Harbin

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Harbin

(här`bĭn), Rus. Kharbin, city (1994 est. pop. 2,505,200), capital of HeilongjiangHeilongjiang
or Heilungkiang
[Chin.,=black dragon river (the Amur)], province (2010 pop. 38,312,224), c.179,000 sq mi (463,730 sq km), NE China. The capital is Harbin.
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 prov., China, on the Songhua River. It is the major trade and communications center of central ManchuriaManchuria
, Mandarin Dongbei sansheng [three northeastern provinces], region, c.600,000 sq mi (1,554,000 sq km), NE China. It is officially known as the Northeast.
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, the junction of the two most important railroads in Manchuria, and the main port on the Songhua. Part of the great Manchurian industrial complex of metallurgical, machinery, chemical, petroleum, and coal industries, Harbin also has railroad shops, food-processing establishments (soybeans are a major commodity), and plants making tractors, turbines, boilers, precision instruments, electrical and electronic equipment, cement, and fertilizer.

Harbin was unimportant until Russia was granted a concession (1896) and built a modern section alongside the old Chinese town. (Russia surrendered its concession in 1924.) Flooded by White Russian refugees after 1917, Harbin had one of the largest European populations in East Asia. Most of the Europeans left the city following the rise to power of the Chinese Communists. Harbin's institutions of higher learning include Harbin Polytechnical Univ., a medical college, and several technical institutes. The city has a well-known winter ice festival.

Harbin

 

(also Haerhpin), a city in Northeast China and the capital of Heilungkiang Province. Population, approximately 2 million (1974). Harbin is situated on the right bank of the Sungari, at the point where the river is crossed by a railroad trunk line connecting the USSR and China. A major railroad junction and river port, the city has an airport.

Harbin is one of China’s principal industrial centers. Plants of the machine-building industry—the city’s chief industry—produce electric power turbines and generators, boilers, electric motors, equipment for the petroleum and chemical industries, and river boats. Other products of the machine-building industry include instruments, machine tools, measuring and cutting tools, railroad cars, ball bearings, and agricultural implements.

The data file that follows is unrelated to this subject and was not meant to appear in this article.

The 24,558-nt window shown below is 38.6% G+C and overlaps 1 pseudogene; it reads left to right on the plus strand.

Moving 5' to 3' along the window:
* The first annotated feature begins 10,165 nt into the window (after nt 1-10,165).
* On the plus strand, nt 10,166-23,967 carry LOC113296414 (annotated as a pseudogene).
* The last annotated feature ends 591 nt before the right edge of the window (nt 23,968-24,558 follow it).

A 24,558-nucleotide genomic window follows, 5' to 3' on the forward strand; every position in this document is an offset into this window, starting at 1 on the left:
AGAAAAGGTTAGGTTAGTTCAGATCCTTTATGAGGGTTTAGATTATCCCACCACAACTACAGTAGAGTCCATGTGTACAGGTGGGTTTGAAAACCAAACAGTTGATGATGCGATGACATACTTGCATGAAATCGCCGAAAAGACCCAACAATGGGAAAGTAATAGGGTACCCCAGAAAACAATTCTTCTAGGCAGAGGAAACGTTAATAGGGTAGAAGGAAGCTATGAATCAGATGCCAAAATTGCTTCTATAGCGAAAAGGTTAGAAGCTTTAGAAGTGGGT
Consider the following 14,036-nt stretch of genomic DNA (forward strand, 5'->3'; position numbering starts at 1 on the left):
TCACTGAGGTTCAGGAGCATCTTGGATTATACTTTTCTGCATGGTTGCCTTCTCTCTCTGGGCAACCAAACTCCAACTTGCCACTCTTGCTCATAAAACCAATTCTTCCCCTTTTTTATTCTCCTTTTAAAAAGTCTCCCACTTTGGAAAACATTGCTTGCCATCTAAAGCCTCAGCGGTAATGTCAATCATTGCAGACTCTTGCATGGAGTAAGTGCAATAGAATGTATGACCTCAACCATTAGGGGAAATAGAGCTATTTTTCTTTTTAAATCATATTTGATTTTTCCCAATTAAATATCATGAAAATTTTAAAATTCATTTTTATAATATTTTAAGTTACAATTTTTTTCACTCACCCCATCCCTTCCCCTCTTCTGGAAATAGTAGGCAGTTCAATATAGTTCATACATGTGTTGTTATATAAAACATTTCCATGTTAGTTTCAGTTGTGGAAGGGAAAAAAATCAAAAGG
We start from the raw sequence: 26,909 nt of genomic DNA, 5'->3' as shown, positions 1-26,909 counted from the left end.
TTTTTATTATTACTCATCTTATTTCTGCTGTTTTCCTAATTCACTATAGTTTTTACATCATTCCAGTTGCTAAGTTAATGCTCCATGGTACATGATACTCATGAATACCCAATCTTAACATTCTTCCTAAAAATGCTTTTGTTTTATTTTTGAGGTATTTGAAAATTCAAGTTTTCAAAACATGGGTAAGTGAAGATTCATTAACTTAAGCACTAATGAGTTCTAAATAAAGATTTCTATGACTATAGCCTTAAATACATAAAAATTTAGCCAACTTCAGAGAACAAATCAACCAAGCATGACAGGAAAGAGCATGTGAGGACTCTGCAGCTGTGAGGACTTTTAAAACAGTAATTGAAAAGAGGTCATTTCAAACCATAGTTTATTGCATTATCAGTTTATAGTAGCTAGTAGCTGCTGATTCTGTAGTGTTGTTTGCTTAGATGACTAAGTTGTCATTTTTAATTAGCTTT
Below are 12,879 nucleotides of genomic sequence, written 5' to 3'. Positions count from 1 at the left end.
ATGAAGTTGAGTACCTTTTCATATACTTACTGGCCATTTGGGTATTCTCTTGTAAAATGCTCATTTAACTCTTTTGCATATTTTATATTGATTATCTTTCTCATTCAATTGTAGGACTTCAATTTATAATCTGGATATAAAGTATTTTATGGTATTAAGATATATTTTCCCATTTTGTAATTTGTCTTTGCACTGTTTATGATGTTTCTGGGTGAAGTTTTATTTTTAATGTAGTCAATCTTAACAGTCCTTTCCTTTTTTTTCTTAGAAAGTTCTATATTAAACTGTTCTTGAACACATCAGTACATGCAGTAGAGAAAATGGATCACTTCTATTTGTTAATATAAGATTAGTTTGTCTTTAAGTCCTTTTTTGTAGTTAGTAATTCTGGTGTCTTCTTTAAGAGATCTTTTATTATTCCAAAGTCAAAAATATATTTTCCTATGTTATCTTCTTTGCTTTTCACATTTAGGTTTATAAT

The city’s chemical industry includes a chemical combine and plants that manufacture synthetic fibers, mineral fertilizers, industrial rubber goods, and pharmaceuticals. Harbin also has plants of the wood-products, paper, and building-materials industries. The textile industry is represented by a flax combine built with the help of the USSR. Plants of the food-processing industry produce sugar, vegetable oil, flour, canned meat, alcohol, and distilled liquors. The city has a leather industry.

Harbin is the center of a rich agricultural and timber region. A major cultural and scientific center, it has 15 higher educational institutions.

IU. N. GAVRILOVA

The founding of Harbin in 1898 was connected with Russia’s construction of the Chinese Eastern Railway. In 1905 a Bolshevik organization, the Harbin group of the RSDLP, was formed in the city. In March 1917 a soviet of workers’ deputies and a soviet of soldiers’ deputies were established; they were dispersed in December 1917 by Russian White Guards aided by troops of the Chinese militarists. After the October Revolution of 1917 in Russia, Harbin became a center of White Russian emigration.

The city was occupied by Japanese militarists from 1932 to 1945. On Aug. 20, 1945, Harbin was liberated by the Soviet Army and was returned to China. The city was liberated from the Kuomintang troops by the People’s Liberation Army of China in April 1946. In the 1950’s an obelisk was erected in memory of soldiers of the Red Army who perished during the liberation of Northeast China; the city also has a monument honoring the dead heroes of the Chinese people.

Harbin

a city in NE China, capital of Heilongjiang province on the Songhua River: founded by the Russians in 1897; centre of tsarist activities after the October Revolution in Russia (1917). Pop.: 2 989 000 (2005 est.)